On that note, my dad followed up on his confession during our walk with this: “I see how happy your (and your sister’s) marriages are and I’m not worried anymore.”

Whew. 🙂

Here’s Alicia Keys’ song, “If I Ain’t Got You“, a sappy, but powerful love song. 😉

In what ways have you seen a relationship or marriage improve over the years?

P.S. Our brother-in-law got his shoulder relocated at the hospital (his 7th time!) and has now learned how to do it himself should it ever happen again. 😛

Living in the Electronic Age

I have a love and hate relationship … with electronics. I admit I have and often still do rely on them as a form of “parenting” (ie. entertaining the kids so I can cook), and I wonder how in the world parents ever got anything done before tablets, smartphones and apps were born.

The reason I dislike electronic gadgets though is because of how they have affected the world. We cannot go anywhere these days without seeing people’s eyes and fingertips glued to their palm-sized devices, whether they’re at a restaurant eating (sometimes with a table full of people all doing the same thing!), in line at the grocery store, at the library or playground, or even walking along the street. I hate to admit it, but I am guilty of doing these things, too.

I often wonder what my munchkins think of the society they’re growing up in. They have never known a time where people didn’t carry around portable electronics or have easy access to the online world. Once when hubby and I tried to educate them about the world we grew up in, we had the following conversation.

Me: When I was a kid, we didn’t have phones you could carry with you or iPads to play with. We didn’t even have computers or the internet. We read books and played with toys and board games.

Hubby: I played outside with my friends every day.

E (with a thoughtful look on his face): But did you have electricity?

Hahaha! Of course our son would believe we’re from the Dark Ages!

Image courtesy of moggara12/

Image courtesy of moggara12/

But would being from the pre-electronic age be all that bad? Imagine a time when preoccupied drivers were only defined as those who put on their makeup or chowed down a sausage egg McMuffin during the morning commute, not those who watched the latest trending YouTube video at a red light. Or a time when people actually made eye contact and talked to each other, not to Siri. Sounds like a much safer and personally engaging world, doesn’t it? 🙂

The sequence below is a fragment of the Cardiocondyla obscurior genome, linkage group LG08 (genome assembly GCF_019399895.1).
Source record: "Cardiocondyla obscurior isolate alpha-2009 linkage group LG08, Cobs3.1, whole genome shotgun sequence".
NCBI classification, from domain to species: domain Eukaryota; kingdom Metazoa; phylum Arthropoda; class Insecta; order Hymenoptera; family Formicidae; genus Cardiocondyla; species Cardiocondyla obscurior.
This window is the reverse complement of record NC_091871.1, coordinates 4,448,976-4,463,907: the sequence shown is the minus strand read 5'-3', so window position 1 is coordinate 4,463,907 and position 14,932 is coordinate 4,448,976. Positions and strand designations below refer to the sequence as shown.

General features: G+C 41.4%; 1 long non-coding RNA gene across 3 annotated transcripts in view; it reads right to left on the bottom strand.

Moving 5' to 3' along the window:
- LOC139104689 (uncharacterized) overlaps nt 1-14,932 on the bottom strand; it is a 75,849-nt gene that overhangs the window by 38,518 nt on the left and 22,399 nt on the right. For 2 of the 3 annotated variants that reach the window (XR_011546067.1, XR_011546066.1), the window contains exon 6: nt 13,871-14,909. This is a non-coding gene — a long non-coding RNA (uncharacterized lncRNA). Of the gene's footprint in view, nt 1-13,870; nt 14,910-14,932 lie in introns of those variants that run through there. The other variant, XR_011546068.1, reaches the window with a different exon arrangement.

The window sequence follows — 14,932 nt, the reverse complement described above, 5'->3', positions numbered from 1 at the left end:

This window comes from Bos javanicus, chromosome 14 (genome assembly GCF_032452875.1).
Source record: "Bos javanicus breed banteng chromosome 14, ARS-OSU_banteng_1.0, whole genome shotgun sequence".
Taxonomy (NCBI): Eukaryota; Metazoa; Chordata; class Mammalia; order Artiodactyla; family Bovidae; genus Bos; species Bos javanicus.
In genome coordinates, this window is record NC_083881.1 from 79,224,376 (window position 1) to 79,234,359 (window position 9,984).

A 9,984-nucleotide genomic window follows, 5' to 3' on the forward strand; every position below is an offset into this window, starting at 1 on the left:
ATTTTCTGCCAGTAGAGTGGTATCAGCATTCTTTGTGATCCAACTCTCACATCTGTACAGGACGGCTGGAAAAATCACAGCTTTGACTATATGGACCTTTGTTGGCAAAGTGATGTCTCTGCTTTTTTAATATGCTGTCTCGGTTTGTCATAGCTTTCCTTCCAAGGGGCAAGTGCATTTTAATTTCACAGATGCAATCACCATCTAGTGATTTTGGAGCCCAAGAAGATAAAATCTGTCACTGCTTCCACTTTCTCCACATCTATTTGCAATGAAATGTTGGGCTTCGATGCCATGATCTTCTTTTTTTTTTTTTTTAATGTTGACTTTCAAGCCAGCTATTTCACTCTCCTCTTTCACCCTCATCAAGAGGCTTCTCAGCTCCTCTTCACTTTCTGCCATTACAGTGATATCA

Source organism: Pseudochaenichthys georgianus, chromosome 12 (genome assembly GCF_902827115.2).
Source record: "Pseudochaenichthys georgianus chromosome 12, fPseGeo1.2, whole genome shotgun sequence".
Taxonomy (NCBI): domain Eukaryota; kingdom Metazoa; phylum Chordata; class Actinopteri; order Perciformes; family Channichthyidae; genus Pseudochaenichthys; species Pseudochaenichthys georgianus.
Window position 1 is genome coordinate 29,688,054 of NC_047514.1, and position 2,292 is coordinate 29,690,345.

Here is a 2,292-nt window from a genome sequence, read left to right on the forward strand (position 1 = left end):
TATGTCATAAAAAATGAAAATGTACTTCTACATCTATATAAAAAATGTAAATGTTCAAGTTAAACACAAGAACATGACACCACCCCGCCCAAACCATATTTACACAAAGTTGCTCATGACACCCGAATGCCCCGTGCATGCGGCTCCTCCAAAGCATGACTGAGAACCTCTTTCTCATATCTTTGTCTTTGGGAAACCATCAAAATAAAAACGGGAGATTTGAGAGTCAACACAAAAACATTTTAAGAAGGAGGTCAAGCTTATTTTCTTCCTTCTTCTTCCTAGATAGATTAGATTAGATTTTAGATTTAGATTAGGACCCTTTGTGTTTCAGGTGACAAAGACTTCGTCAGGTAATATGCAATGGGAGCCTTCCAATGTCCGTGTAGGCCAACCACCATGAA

So, I am writing this post as a reminder to myself that we can live without electronic devices. That the first and last thing I do every day does not have to be checking my email or Facebook. That even though living in the electronic age can offer some convenience and sanity to me as a parent, I should not overuse it.

Because for those of us who are from the “Dark Ages”, we know it’s totally possible to survive and thrive doing things the old-fashioned way. It’s fun to talk to a friend (over the phone or in person) instead of sending a text. There is a whole world outside to explore with sunlight and fresh air and actual birds, not 140 characters, that go tweet. And kids can entertain themselves by making up stories, turning cardboard boxes into toys or playing a game of Go Fish.

On this last week of summer vacation, I’m going to try to unglue myself and the kiddos from the screen as much as possible. And we’re going to go enjoy the great outdoors and one another’s company, even if it drives us crazy (haha).

Here’s a very appropriate video featuring Bert (of Sesame Street fame) and Zachary Levi singing, “A Lovely Sunny Day“. I love how they use all sorts of electronic puns to make the song fun.

What memories do you have from living in the “Dark Ages”? Or if you were born during the electronic age, what would you do if you had to live in a world without the internet?

P.S. This post is a couple of days late because I chose to do other things while we were away on a short family trip this past weekend (ie. spend time taking a walk with hubby and talking with my parents). It was a conscious decision I had to make (and fight for mentally!) and I’m glad I made it. 🙂